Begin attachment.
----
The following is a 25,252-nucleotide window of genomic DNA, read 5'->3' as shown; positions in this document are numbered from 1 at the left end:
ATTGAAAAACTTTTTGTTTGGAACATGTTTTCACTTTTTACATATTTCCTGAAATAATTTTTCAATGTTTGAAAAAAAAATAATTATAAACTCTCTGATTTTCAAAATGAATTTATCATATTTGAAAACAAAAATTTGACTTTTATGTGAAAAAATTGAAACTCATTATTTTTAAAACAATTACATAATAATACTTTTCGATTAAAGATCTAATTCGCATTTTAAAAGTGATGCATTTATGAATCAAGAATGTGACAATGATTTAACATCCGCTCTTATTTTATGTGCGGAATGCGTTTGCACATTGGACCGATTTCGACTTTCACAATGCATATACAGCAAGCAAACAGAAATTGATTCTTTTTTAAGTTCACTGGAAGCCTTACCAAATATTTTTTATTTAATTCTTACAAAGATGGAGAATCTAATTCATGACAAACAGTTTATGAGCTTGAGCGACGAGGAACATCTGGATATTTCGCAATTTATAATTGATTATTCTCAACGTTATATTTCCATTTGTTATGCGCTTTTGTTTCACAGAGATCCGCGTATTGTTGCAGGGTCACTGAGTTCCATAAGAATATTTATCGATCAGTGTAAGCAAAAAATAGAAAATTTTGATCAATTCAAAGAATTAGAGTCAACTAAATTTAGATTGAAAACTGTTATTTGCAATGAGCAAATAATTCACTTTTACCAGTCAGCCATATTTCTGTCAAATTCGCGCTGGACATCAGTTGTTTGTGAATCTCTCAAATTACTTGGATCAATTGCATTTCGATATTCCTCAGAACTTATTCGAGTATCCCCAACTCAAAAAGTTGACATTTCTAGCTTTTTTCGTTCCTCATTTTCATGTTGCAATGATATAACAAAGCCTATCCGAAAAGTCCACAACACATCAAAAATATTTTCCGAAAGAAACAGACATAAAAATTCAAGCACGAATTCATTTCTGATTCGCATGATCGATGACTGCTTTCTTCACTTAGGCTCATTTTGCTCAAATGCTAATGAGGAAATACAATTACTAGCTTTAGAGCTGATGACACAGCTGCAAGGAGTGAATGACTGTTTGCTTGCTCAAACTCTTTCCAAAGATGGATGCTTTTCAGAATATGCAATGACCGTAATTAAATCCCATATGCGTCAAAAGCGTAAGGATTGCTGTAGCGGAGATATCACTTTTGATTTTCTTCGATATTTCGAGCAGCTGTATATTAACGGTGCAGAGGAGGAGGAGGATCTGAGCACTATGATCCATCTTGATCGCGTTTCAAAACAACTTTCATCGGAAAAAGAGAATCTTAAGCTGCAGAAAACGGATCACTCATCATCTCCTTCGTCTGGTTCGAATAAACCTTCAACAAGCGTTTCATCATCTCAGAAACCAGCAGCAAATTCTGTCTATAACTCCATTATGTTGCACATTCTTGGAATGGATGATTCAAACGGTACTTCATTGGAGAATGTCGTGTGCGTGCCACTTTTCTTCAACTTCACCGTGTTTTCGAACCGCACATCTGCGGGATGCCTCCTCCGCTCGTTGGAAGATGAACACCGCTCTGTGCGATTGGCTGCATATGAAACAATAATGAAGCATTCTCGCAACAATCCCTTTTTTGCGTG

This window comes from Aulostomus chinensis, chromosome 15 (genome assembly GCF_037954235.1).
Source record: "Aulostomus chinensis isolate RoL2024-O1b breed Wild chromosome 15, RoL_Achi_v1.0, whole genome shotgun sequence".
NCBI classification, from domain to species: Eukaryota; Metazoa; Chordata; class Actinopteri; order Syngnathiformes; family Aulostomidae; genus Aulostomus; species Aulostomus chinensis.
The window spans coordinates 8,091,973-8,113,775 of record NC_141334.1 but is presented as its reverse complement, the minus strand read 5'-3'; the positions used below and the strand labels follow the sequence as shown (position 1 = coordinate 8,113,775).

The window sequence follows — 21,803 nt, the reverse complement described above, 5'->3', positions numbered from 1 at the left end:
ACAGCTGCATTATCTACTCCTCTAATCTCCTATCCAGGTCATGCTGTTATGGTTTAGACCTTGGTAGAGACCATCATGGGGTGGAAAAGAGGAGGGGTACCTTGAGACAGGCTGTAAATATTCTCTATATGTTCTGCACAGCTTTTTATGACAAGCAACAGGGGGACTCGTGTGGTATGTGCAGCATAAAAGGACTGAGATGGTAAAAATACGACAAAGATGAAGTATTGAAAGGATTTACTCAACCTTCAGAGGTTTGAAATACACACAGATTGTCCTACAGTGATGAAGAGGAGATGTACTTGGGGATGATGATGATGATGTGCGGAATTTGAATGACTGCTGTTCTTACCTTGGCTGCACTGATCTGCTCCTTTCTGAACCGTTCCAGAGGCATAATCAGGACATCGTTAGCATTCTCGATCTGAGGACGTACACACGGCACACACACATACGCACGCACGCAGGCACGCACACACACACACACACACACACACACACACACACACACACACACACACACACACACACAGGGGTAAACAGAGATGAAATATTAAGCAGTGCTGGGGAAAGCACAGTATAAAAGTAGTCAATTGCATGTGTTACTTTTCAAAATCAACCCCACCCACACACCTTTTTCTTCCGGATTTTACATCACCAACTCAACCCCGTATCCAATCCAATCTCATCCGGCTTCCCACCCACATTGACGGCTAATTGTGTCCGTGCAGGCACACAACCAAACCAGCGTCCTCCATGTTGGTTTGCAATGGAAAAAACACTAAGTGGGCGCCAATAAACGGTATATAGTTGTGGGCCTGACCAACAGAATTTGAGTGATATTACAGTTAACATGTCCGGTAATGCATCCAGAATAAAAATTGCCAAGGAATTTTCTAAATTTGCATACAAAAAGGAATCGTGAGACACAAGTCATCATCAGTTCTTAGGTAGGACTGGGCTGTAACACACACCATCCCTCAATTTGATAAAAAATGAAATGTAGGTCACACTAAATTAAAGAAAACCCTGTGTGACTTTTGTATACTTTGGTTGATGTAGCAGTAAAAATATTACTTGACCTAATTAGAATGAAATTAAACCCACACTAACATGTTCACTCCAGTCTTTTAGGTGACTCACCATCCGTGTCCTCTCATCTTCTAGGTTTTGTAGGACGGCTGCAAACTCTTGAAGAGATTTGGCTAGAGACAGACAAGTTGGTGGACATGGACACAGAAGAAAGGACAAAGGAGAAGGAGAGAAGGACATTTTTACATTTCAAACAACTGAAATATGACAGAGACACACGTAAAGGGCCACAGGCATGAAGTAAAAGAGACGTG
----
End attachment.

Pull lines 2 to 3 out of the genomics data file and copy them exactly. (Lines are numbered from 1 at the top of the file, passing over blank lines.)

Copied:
ATTGAAAAACTTTTTGTTTGGAACATGTTTTCACTTTTTACATATTTCCTGAAATAATTTTTCAATGTTTGAAAAAAAAATAATTATAAACTCTCTGATTTTCAAAATGAATTTATCATATTTGAAAACAAAAATTTGACTTTTATGTGAAAAAATTGAAACTCATTATTTTTAAAACAATTACATAATAATACTTTTCGATTAAAGATCTAATTCGCATTTTAAAAGTGATGCATTTATGAATCAAGAATGTGACAATGATTTAACATCCGCTCTTATTTTATGTGCGGAATGCGTTTGCACATTGGACCGATTTCGACTTTCACAATGCATATACAGCAAGCAAACAGAAATTGATTCTTTTTTAAGTTCACTGGAAGCCTTACCAAATATTTTTTATTTAATTCTTACAAAGATGGAGAATCTAATTCATGACAAACAGTTTATGAGCTTGAGCGACGAGGAACATCTGGATATTTCGCAATTTATAATTGATTATTCTCAACGTTATATTTCCATTTGTTATGCGCTTTTGTTTCACAGAGATCCGCGTATTGTTGCAGGGTCACTGAGTTCCATAAGAATATTTATCGATCAGTGTAAGCAAAAAATAGAAAATTTTGATCAATTCAAAGAATTAGAGTCAACTAAATTTAGATTGAAAACTGTTATTTGCAATGAGCAAATAATTCACTTTTACCAGTCAGCCATATTTCTGTCAAATTCGCGCTGGACATCAGTTGTTTGTGAATCTCTCAAATTACTTGGATCAATTGCATTTCGATATTCCTCAGAACTTATTCGAGTATCCCCAACTCAAAAAGTTGACATTTCTAGCTTTTTTCGTTCCTCATTTTCATGTTGCAATGATATAACAAAGCCTATCCGAAAAGTCCACAACACATCAAAAATATTTTCCGAAAGAAACAGACATAAAAATTCAAGCACGAATTCATTTCTGATTCGCATGATCGATGACTGCTTTCTTCACTTAGGCTCATTTTGCTCAAATGCTAATGAGGAAATACAATTACTAGCTTTAGAGCTGATGACACAGCTGCAAGGAGTGAATGACTGTTTGCTTGCTCAAACTCTTTCCAAAGATGGATGCTTTTCAGAATATGCAATGACCGTAATTAAATCCCATATGCGTCAAAAGCGTAAGGATTGCTGTAGCGGAGATATCACTTTTGATTTTCTTCGATATTTCGAGCAGCTGTATATTAACGGTGCAGAGGAGGAGGAGGATCTGAGCACTATGATCCATCTTGATCGCGTTTCAAAACAACTTTCATCGGAAAAAGAGAATCTTAAGCTGCAGAAAACGGATCACTCATCATCTCCTTCGTCTGGTTCGAATAAACCTTCAACAAGCGTTTCATCATCTCAGAAACCAGCAGCAAATTCTGTCTATAACTCCATTATGTTGCACATTCTTGGAATGGATGATTCAAACGGTACTTCATTGGAGAATGTCGTGTGCGTGCCACTTTTCTTCAACTTCACCGTGTTTTCGAACCGCACATCTGCGGGATGCCTCCTCCGCTCGTTGGAAGATGAACACCGCTCTGTGCGATTGGCTGCATATGAAACAATAATGAAGCATTCTCGCAACAATCCCTTTTTTGCGTG

This window comes from Aulostomus chinensis, chromosome 15 (genome assembly GCF_037954235.1).